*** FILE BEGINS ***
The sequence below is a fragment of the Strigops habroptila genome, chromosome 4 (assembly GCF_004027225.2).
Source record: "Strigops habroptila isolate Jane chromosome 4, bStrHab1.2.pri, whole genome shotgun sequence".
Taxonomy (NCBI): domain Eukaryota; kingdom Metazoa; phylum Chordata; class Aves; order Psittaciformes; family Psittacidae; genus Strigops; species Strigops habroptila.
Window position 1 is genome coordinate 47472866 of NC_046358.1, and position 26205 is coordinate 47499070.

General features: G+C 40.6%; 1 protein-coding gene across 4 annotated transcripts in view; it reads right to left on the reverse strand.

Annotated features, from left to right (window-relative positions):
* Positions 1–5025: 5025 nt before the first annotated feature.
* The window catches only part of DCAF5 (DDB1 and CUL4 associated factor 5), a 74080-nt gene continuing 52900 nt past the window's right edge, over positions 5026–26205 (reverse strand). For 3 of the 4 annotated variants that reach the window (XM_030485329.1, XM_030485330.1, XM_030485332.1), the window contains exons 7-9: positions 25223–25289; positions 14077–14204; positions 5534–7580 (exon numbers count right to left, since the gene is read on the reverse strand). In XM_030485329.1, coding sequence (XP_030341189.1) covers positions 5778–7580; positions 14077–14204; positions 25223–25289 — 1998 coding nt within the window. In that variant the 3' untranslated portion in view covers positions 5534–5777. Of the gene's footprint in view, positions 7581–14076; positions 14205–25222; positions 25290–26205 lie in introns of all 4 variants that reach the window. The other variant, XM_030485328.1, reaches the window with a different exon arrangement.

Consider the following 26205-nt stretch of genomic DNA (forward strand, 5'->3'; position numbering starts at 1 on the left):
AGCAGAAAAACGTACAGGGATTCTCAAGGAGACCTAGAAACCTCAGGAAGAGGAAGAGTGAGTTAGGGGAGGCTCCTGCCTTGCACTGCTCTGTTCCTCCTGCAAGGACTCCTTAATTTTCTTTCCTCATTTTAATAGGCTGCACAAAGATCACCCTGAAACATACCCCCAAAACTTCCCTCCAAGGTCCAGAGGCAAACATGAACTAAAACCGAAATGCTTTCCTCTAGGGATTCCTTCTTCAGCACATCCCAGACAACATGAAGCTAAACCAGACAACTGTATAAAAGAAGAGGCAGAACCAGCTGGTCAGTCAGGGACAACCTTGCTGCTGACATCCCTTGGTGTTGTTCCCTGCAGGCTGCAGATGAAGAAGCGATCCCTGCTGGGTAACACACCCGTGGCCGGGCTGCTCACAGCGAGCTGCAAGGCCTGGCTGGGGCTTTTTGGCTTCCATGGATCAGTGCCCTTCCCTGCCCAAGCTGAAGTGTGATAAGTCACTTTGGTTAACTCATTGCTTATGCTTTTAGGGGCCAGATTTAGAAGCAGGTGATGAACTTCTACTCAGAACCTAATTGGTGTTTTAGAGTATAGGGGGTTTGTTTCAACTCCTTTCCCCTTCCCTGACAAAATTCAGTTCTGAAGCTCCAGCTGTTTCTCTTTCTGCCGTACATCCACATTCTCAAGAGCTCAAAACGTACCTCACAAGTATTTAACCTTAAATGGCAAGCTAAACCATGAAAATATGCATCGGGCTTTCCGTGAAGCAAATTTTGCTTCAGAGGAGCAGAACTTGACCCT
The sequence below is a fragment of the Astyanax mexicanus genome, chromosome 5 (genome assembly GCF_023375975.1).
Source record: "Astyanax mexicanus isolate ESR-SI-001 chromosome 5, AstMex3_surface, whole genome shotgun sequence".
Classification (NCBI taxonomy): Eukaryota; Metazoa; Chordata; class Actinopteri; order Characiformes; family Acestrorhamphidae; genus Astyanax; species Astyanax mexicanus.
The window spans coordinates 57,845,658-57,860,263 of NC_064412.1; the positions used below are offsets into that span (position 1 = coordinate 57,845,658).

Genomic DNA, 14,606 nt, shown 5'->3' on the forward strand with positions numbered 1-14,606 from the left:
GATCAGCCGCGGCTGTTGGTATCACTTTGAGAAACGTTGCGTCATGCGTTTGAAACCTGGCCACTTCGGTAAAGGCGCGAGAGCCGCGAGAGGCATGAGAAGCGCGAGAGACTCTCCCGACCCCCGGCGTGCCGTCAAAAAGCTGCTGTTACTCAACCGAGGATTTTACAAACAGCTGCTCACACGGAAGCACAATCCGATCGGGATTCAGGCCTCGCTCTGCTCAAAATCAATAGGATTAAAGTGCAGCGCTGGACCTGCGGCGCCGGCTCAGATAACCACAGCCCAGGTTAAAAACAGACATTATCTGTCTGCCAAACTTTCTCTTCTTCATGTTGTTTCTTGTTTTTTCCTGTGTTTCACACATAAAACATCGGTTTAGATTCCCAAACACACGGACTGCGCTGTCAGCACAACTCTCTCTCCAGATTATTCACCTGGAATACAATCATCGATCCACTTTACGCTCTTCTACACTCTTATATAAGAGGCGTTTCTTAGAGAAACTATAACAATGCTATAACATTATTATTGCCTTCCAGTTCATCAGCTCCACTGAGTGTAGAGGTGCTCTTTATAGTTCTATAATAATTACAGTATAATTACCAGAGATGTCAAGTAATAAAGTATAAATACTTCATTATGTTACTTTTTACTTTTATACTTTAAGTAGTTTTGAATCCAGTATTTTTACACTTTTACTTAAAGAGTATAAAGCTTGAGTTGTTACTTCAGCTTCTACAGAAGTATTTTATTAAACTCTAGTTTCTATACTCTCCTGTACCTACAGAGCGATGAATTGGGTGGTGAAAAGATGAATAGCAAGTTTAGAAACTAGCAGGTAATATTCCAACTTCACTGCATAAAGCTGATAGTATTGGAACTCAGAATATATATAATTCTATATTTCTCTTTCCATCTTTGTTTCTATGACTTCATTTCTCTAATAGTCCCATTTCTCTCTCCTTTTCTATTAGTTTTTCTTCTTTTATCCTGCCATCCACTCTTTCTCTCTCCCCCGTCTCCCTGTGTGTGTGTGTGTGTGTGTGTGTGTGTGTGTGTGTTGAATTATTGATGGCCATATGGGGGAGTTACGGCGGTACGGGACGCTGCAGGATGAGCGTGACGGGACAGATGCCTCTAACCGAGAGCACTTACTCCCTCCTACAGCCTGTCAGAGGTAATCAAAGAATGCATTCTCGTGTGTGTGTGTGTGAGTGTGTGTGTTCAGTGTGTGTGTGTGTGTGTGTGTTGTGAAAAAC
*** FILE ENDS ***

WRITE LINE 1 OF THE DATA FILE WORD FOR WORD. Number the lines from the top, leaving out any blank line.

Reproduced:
The sequence below is a fragment of the Strigops habroptila genome, chromosome 4 (assembly GCF_004027225.2).